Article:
Over the weekend, NBC News ran a story from JoNel Aleccia on failed chicken stewardship on the part of some backyard-chicken enthusiasts. She writes,
Despite visions of quaint coops, happy birds and cheap eggs, the growing trend of raising backyard chickens in urban settings is backfiring, critics say, as disillusioned city dwellers dump unwanted fowl on animal shelters and sanctuaries.
Hundreds of chickens, sometimes dozens at a time, are being abandoned each year at the nation’s shelters from California to New York as some hipster farmers discover that hens lay eggs for two years, but can live for a good decade longer, and that actually raising the birds can be noisy, messy, labor-intensive and expensive….
It’s the same scenario at the Chicken Run Rescue in Minneapolis, Minn., where owner Mary Britton Clouse has tracked a steady climb in surrendered birds from fewer than 50 in 2001 to nearly 500 in 2012….
“It’s the stupid foodies,” said Britton Clouse, 60, who admits she speaks frankly. “We’re just sick to death of it.”
Folks on the chicken-sanctuary frontlines are dealing with the problem firsthand, but others say such issues represent the small minority of cases. As Aleccia reports,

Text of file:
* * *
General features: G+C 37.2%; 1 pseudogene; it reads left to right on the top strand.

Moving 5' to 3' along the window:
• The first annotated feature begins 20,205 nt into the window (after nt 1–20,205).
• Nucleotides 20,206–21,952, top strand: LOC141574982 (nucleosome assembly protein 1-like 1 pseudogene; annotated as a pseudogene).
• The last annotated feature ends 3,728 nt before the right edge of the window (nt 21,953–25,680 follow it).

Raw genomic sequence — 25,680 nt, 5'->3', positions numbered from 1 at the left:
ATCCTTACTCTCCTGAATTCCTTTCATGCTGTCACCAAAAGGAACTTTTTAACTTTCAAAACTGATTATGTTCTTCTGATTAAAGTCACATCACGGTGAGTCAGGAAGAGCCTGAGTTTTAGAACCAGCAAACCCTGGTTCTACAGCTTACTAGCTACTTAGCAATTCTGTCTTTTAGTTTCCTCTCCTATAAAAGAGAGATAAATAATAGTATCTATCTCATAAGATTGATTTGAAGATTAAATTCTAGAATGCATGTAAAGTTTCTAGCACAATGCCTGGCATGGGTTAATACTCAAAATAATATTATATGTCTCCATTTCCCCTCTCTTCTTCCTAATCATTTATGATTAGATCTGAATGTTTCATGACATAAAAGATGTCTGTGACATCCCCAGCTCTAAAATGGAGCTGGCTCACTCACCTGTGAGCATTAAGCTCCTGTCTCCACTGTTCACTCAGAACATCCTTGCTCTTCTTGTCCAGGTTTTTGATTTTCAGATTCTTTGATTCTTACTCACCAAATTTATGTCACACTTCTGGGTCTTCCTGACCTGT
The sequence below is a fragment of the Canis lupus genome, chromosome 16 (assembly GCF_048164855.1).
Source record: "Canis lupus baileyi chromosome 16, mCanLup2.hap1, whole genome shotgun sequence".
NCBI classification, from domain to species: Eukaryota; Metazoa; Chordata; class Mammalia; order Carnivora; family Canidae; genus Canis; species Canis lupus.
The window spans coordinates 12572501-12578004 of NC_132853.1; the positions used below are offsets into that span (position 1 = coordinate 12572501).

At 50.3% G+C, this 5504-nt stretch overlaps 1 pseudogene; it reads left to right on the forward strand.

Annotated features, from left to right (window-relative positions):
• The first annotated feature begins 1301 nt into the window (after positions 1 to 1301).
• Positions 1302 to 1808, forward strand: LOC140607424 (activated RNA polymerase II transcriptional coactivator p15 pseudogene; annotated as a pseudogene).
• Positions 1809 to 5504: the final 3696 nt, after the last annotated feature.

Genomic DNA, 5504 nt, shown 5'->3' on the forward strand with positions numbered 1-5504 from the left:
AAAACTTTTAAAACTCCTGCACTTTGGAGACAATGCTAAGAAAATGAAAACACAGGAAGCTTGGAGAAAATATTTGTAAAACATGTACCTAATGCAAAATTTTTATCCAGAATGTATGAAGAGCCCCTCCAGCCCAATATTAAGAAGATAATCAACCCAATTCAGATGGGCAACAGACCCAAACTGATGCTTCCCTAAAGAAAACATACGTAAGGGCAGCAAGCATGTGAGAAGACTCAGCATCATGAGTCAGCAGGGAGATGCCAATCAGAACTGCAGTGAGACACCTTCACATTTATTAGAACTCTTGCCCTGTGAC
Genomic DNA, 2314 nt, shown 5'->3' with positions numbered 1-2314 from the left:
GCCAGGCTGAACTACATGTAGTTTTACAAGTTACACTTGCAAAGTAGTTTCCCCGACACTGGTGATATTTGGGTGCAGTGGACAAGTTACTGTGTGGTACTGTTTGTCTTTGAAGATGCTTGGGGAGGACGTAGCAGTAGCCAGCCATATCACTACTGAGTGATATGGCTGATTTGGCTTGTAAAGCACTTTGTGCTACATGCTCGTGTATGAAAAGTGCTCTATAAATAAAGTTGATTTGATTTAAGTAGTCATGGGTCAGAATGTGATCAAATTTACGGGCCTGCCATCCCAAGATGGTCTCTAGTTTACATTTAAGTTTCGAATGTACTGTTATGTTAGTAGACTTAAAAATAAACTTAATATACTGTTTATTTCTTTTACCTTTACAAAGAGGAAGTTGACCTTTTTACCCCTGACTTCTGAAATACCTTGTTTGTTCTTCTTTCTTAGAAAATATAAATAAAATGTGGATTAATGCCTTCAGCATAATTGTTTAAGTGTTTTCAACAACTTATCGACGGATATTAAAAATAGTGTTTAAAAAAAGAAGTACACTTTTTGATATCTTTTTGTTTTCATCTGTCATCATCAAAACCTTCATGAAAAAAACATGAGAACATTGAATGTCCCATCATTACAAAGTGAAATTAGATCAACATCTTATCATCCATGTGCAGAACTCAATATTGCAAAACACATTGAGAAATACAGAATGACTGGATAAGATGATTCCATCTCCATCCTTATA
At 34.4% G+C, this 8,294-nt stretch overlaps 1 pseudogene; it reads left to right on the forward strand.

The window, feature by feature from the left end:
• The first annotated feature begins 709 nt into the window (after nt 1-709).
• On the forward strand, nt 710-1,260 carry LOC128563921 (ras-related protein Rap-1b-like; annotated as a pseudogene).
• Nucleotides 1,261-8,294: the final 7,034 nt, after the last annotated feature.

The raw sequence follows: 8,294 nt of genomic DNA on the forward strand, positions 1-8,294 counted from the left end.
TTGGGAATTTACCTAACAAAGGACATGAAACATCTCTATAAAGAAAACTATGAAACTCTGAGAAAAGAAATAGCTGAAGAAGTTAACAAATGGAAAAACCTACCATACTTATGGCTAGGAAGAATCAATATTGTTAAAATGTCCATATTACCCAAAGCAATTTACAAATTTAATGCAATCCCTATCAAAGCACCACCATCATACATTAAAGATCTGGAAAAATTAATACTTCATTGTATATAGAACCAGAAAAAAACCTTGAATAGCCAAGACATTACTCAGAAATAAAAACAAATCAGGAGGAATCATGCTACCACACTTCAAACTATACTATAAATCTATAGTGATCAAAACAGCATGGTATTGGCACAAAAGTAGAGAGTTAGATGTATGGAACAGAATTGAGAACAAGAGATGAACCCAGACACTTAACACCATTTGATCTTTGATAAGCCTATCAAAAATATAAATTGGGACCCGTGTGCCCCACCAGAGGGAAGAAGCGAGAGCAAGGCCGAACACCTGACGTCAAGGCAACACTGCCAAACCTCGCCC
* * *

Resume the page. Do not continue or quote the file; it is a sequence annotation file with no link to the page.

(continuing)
advocates of home-grown chickens … say that a few negative incidents shouldn’t give a bad name to a practice that encourages both self-sufficiency and the consumption of sustainable food grown in a humane manner.
“We’ve experienced smell, noise, pests, etc., way more from improperly cared for dogs and cats than we have from backyard chickens,” said Rob Ludlow, owner of the fast-growing website, BackYardChickens.com, which started with 50 members in 2007 and now boasts 200,000 members. He is the author of three books, including “Raising Chickens for Dummies.”
“Hundreds of thousands of people are realizing the wonderful benefits of raising a small flock of backyard chickens, the pets that make you breakfast,” he said, noting that cities nationwide have agreed, passing ordinances making it legal to keep small flocks of urban chickens.
Head here for the full piece. And please, if you’re contemplating getting a backyard chicken or two, do your homework! The internet and bookshelves everywhere are full of resources to help you decide if being an egg farmer is really right for you.